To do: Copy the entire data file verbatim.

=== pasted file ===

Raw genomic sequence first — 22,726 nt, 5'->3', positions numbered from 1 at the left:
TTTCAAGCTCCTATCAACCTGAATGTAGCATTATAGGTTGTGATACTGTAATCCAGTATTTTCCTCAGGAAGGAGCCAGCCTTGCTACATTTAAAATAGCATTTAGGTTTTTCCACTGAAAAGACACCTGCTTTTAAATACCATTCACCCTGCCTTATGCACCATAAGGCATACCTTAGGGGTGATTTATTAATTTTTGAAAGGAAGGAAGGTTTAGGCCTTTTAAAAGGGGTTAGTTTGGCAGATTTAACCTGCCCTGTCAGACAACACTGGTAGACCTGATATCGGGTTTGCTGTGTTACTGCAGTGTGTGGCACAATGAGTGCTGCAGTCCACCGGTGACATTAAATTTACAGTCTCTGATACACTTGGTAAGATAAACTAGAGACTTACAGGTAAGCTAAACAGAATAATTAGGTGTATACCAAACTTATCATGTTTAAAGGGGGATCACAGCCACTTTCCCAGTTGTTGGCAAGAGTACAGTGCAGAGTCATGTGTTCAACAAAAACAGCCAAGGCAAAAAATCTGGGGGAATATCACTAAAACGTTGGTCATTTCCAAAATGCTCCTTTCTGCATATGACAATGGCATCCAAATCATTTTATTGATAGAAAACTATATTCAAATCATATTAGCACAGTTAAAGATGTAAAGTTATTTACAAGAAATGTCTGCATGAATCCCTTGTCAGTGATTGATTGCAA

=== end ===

Raw genomic sequence first — 22,726 nt, 5'->3', positions numbered from 1 at the left:
TTTCAAGCTCCTATCAACCTGAATGTAGCATTATAGGTTGTGATACTGTAATCCAGTATTTTCCTCAGGAAGGAGCCAGCCTTGCTACATTTAAAATAGCATTTAGGTTTTTCCACTGAAAAGACACCTGCTTTTAAATACCATTCACCCTGCCTTATGCACCATAAGGCATACCTTAGGGGTGATTTATTAATTTTTGAAAGGAAGGAAGGTTTAGGCCTTTTAAAAGGGGTTAGTTTGGCAGATTTAACCTGCCCTGTCAGACAACACTGGTAGACCTGATATCGGGTTTGCTGTGTTACTGCAGTGTGTGGCACAATGAGTGCTGCAGTCCACCGGTGACATTAAATTTACAGTCTCTGATACACTTGGTAAGATAAACTAGAGACTTACAGGTAAGCTAAACAGAATAATTAGGTGTATACCAAACTTATCATGTTTAAAGGGGGATCACAGCCACTTTCCCAGTTGTTGGCAAGAGTACAGTGCAGAGTCATGTGTTCAACAAAAACAGCCAAGGCAAAAAATCTGGGGGAATATCACTAAAACGTTGGTCATTTCCAAAATGCTCCTTTCTGCATATGACAATGGCATCCAAATCATTTTATTGATAGAAAACTATATTCAAATCATATTAGCACAGTTAAAGATGTAAAGTTATTTACAAGAAATGTCTGCATGAATCCCTTGTCAGTGATTGATTGCAA